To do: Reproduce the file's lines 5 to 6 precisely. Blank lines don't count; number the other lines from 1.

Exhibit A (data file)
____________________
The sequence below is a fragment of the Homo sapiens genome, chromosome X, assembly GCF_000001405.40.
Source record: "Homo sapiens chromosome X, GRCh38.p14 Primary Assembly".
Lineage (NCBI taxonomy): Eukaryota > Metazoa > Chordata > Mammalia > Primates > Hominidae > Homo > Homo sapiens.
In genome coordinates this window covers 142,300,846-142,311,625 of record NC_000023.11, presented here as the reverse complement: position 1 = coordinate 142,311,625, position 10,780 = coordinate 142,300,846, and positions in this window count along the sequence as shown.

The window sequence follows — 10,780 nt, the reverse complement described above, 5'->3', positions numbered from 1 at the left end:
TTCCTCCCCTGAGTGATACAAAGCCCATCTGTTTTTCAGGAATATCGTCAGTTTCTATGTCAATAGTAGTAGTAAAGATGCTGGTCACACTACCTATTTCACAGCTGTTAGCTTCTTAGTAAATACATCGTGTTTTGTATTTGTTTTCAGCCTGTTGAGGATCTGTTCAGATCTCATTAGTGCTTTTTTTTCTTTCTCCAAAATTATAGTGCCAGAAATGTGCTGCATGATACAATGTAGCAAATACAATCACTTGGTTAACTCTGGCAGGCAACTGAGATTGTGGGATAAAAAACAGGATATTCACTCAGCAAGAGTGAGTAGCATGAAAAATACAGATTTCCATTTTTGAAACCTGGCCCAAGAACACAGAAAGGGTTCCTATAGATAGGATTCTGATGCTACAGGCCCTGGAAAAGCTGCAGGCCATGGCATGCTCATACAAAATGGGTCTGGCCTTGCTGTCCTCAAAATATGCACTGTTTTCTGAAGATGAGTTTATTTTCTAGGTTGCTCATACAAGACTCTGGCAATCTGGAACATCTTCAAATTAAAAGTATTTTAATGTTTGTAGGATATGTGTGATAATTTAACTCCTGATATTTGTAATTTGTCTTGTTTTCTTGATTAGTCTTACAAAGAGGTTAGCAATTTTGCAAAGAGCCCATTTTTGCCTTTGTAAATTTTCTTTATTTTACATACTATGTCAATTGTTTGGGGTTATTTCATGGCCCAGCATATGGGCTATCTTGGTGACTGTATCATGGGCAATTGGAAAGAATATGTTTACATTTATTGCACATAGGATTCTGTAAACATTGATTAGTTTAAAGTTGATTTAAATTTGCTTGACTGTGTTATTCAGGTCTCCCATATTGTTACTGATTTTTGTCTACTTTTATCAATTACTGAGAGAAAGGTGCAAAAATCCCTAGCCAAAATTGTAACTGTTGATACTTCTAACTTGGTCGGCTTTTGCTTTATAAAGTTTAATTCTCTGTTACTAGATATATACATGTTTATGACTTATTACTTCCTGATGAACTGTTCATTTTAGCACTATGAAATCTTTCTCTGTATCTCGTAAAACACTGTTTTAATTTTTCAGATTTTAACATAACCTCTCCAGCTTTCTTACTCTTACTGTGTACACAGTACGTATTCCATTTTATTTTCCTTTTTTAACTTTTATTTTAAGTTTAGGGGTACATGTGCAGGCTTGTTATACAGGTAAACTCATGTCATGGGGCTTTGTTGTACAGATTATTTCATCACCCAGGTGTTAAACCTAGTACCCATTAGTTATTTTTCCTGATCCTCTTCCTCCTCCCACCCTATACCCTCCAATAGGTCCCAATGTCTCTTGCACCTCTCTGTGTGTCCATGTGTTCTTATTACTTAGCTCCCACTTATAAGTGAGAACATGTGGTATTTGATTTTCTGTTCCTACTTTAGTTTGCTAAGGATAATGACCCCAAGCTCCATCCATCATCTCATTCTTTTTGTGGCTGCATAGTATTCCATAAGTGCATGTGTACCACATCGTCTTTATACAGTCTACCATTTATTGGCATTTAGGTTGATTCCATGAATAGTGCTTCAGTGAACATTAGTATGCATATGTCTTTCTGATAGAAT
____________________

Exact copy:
The window sequence follows — 10,780 nt, the reverse complement described above, 5'->3', positions numbered from 1 at the left end:
TTCCTCCCCTGAGTGATACAAAGCCCATCTGTTTTTCAGGAATATCGTCAGTTTCTATGTCAATAGTAGTAGTAAAGATGCTGGTCACACTACCTATTTCACAGCTGTTAGCTTCTTAGTAAATACATCGTGTTTTGTATTTGTTTTCAGCCTGTTGAGGATCTGTTCAGATCTCATTAGTGCTTTTTTTTCTTTCTCCAAAATTATAGTGCCAGAAATGTGCTGCATGATACAATGTAGCAAATACAATCACTTGGTTAACTCTGGCAGGCAACTGAGATTGTGGGATAAAAAACAGGATATTCACTCAGCAAGAGTGAGTAGCATGAAAAATACAGATTTCCATTTTTGAAACCTGGCCCAAGAACACAGAAAGGGTTCCTATAGATAGGATTCTGATGCTACAGGCCCTGGAAAAGCTGCAGGCCATGGCATGCTCATACAAAATGGGTCTGGCCTTGCTGTCCTCAAAATATGCACTGTTTTCTGAAGATGAGTTTATTTTCTAGGTTGCTCATACAAGACTCTGGCAATCTGGAACATCTTCAAATTAAAAGTATTTTAATGTTTGTAGGATATGTGTGATAATTTAACTCCTGATATTTGTAATTTGTCTTGTTTTCTTGATTAGTCTTACAAAGAGGTTAGCAATTTTGCAAAGAGCCCATTTTTGCCTTTGTAAATTTTCTTTATTTTACATACTATGTCAATTGTTTGGGGTTATTTCATGGCCCAGCATATGGGCTATCTTGGTGACTGTATCATGGGCAATTGGAAAGAATATGTTTACATTTATTGCACATAGGATTCTGTAAACATTGATTAGTTTAAAGTTGATTTAAATTTGCTTGACTGTGTTATTCAGGTCTCCCATATTGTTACTGATTTTTGTCTACTTTTATCAATTACTGAGAGAAAGGTGCAAAAATCCCTAGCCAAAATTGTAACTGTTGATACTTCTAACTTGGTCGGCTTTTGCTTTATAAAGTTTAATTCTCTGTTACTAGATATATACATGTTTATGACTTATTACTTCCTGATGAACTGTTCATTTTAGCACTATGAAATCTTTCTCTGTATCTCGTAAAACACTGTTTTAATTTTTCAGATTTTAACATAACCTCTCCAGCTTTCTTACTCTTACTGTGTACACAGTACGTATTCCATTTTATTTTCCTTTTTTAACTTTTATTTTAAGTTTAGGGGTACATGTGCAGGCTTGTTATACAGGTAAACTCATGTCATGGGGCTTTGTTGTACAGATTATTTCATCACCCAGGTGTTAAACCTAGTACCCATTAGTTATTTTTCCTGATCCTCTTCCTCCTCCCACCCTATACCCTCCAATAGGTCCCAATGTCTCTTGCACCTCTCTGTGTGTCCATGTGTTCTTATTACTTAGCTCCCACTTATAAGTGAGAACATGTGGTATTTGATTTTCTGTTCCTACTTTAGTTTGCTAAGGATAATGACCCCAAGCTCCATCCATCATCTCATTCTTTTTGTGGCTGCATAGTATTCCATAAGTGCATGTGTACCACATCGTCTTTATACAGTCTACCATTTATTGGCATTTAGGTTGATTCCATGAATAGTGCTTCAGTGAACATTAGTATGCATATGTCTTTCTGATAGAAT